If you woke up today to a long text breakup from your boyfriend or girlfriend, if your boss just assigned you to work on a month-long assignment with the guy you hate most at work, if your pet died, if you caught the stomach flu and then fell in the shower out of dizziness, if you lost your rent money during March Madness, if you defecated yourself while out in the world today and didn't have a nearby bathroom accessible, you should go see 'Unsane' tonight. Steven Soderbergh's new movie (out now) is poorly written, directed, acted, et al, but most importantly: it is so difficult to watch that no matter how terrible your life is at this moment, you'll leave the theater feeling better for having survived the experience.
In Unsane, Sawyer Valentini (Claire Foy) has just moved to a new city to escape her stalker ex-boyfriend (Joshua Leonard) when she begins to demonstrate symptoms of PTSD. After a few psychotic episodes Sawyer seeks help from a psychologist, who involuntarily places her in a mental institution. Her struggle to get out of, or cope with, the reality of her new situation is complicated when that dangerous ex shows up as a new employee of the facility.
On paper, Unsane appears like it could work. The plot sets up a little "is she crazy or is she not" brain tease. Steven Soderbergh is an experienced director--the kind of auteur type who might just flex and cast Jay Pharoah in a dramatic role. Juno Temple gives a veritably great performance as a deranged young female patient. And for all the budget not used on scoring and post-production (the film is anxiously devoid of both music and visual polish), there are a few guest cameos that are truly fun surprises.
The problem, though, is this: 'Unsane' isn't just bad, it's painful to sit through.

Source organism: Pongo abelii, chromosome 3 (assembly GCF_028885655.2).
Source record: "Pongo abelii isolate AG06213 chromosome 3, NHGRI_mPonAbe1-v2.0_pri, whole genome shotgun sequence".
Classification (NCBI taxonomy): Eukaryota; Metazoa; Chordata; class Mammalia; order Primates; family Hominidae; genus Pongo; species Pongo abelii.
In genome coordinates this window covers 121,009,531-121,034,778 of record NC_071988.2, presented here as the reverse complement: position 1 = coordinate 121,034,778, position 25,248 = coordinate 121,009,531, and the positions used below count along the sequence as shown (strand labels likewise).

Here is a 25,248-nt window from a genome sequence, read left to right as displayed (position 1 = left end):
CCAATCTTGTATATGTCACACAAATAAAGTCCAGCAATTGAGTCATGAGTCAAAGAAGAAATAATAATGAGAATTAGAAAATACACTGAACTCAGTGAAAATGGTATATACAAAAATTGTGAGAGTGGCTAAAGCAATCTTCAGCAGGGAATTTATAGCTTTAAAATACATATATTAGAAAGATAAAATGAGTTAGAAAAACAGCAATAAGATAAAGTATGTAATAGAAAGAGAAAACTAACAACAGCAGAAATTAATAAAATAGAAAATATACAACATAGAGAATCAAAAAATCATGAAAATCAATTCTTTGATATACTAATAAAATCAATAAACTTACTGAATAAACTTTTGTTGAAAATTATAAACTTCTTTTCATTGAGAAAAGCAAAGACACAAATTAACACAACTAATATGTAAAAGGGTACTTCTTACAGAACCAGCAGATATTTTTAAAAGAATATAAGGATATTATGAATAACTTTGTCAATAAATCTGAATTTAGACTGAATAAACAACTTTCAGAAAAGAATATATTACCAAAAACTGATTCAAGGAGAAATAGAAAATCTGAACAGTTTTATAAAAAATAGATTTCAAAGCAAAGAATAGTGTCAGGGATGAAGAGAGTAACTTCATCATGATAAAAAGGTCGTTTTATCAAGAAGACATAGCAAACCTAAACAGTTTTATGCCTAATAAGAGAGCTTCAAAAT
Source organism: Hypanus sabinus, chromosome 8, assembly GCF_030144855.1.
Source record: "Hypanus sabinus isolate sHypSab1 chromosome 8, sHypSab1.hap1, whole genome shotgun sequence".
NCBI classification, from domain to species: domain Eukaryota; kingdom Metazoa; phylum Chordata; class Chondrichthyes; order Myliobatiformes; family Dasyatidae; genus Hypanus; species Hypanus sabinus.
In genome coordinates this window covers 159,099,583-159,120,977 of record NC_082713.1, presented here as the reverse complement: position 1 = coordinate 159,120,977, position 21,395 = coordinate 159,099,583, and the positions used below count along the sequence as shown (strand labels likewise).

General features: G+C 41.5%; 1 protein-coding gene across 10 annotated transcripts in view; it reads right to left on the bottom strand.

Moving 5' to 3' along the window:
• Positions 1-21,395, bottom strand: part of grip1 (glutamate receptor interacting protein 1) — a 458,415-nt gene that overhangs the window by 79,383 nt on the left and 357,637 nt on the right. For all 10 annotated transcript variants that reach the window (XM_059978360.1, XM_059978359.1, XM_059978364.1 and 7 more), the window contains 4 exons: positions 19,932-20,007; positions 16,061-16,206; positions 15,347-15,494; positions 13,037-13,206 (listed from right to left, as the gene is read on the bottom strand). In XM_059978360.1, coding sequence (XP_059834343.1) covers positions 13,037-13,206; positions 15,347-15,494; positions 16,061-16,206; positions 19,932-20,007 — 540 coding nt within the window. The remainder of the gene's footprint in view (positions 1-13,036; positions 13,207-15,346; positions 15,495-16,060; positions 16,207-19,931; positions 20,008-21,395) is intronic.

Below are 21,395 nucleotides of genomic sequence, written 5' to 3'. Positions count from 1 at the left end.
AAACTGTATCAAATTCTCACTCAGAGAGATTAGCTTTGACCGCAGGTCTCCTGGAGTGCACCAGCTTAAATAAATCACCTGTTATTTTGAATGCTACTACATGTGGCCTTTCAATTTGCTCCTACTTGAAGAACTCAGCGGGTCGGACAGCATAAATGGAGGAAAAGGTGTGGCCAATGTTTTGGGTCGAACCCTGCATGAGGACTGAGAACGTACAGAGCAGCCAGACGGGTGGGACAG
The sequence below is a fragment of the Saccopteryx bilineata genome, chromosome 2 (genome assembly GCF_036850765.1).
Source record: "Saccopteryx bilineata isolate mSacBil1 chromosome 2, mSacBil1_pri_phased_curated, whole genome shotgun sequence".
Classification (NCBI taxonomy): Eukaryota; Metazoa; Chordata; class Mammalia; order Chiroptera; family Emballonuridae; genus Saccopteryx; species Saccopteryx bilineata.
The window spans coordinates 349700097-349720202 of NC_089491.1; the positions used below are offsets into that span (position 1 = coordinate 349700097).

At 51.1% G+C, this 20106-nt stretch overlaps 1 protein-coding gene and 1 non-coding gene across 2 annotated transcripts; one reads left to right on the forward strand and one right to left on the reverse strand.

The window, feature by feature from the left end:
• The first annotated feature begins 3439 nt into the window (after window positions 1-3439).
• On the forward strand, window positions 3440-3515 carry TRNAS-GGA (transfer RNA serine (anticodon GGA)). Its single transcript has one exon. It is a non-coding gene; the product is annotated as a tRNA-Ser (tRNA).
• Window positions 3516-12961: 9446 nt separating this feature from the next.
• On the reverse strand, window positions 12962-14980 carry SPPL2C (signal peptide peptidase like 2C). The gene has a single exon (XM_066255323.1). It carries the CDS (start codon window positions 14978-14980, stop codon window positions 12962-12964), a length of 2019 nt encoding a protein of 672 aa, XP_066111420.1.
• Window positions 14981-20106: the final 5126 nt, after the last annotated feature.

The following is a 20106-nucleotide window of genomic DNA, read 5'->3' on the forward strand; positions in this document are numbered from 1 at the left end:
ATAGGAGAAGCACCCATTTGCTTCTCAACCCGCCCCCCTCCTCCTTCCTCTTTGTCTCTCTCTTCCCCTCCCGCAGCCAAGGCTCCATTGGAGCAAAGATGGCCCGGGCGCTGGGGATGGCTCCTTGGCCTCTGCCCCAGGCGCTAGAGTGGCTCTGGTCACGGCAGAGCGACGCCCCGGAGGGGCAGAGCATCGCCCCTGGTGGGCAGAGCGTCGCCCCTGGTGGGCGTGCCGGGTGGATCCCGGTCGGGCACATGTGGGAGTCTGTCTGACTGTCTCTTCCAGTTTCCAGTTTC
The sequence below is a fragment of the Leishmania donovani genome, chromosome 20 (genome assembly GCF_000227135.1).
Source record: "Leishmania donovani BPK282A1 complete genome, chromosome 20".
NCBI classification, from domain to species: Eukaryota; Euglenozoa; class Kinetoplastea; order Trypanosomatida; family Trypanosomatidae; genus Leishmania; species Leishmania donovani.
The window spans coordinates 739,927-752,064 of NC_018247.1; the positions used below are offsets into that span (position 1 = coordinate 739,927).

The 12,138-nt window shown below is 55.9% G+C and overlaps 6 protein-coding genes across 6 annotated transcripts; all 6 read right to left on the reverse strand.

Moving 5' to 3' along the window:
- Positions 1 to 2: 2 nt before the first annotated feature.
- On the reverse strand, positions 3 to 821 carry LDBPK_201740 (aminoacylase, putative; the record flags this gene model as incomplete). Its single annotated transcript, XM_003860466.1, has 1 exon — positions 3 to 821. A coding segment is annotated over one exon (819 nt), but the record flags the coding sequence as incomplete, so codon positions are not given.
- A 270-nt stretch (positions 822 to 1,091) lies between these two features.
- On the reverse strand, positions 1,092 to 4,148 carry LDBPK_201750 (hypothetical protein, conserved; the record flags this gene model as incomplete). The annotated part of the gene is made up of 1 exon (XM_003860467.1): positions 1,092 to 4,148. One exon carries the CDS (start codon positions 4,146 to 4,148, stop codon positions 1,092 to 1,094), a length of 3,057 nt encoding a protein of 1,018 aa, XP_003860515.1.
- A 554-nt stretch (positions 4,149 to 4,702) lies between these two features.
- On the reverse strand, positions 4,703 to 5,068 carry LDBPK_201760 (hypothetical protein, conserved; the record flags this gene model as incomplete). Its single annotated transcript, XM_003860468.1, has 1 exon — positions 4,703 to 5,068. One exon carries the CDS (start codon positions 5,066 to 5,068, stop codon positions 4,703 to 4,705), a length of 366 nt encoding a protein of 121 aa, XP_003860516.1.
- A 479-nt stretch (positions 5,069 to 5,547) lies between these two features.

I could go on and on about the film's more conventional problems: lo-fi camera shots that scream "shot on iPhone 4S"; a screenplay that repeatedly tells-not-shows; fish-eye camera that's presumably meant to give audiences a Vertigo-ic feeling of distorted reality but ends up just being flat out distracting; plot holes and loose ends; Jay Pharoah, for all his comic talent, actually not being a good dramatic actor; one-dimensional characters; naming the movie in the form of a pun (never a good sign). But to give too much consideration to these more standard-fare issues would be to miss the forest for the trees.
Unsane is straight torture porn. The first half of the film at least plants the seeds of potentially interesting plot developments--like, say, a corrupt big pharma theme--and subtle psychological games of trying to figure out whether we're dealing with a reliable or unreliable main character. However, the big reveal halfway through shifts the character of the film entirely, doing away with anything resembling subtlety or sophistication in the story, opting instead for a basic "will she die or won't she, and how".
Every scene following the reveal serves only to ratchet up the level of Hell manifest onscreen. I wouldn't want to spoil any of the fun for you, so I'll give just one example of what I'm talking about. There's a scene in Unsane where a woman getting raped is literally secondary--almost insignificant--to what's going on. My mind couldn't have conceived, before watching this film, of any scenario where violent rape could be the second most terrible thing happening at one place and time. Oh, and then there's another scene a few minutes later that makes the one I just described seem like child's play.
This film is remarkably, exceptionally, fucked up.
There actually could be a second reason to see Unsane. At some point during the viewing the other night, I felt myself join a coalition of audience members who simply gave up on seeing this as a serious piece, gave up on feeling bad, and just started laughing. The shock value of the film became so extra that it actually fell back in on itself, and all of what might have otherwise been upsetting transformed into farce. Perhaps Unsane, in the vein of other trash films like "The Room", is seen better as a comedy of schadenfreude. There's no doubt that far more laughter was had at the AMC during this film's screening than, say, during 'The Death of Stalin', an intentional comedy which I saw later in the week. After enduring the physical and mental stress of Unsan--watching the Sawyer Valentini character experience fates far worse than death, new and fresh in every scene--I left the theater feeling a weight lifted, and laughing a little to myself.
Nate Nelson is an NYC-based writer and podcast host.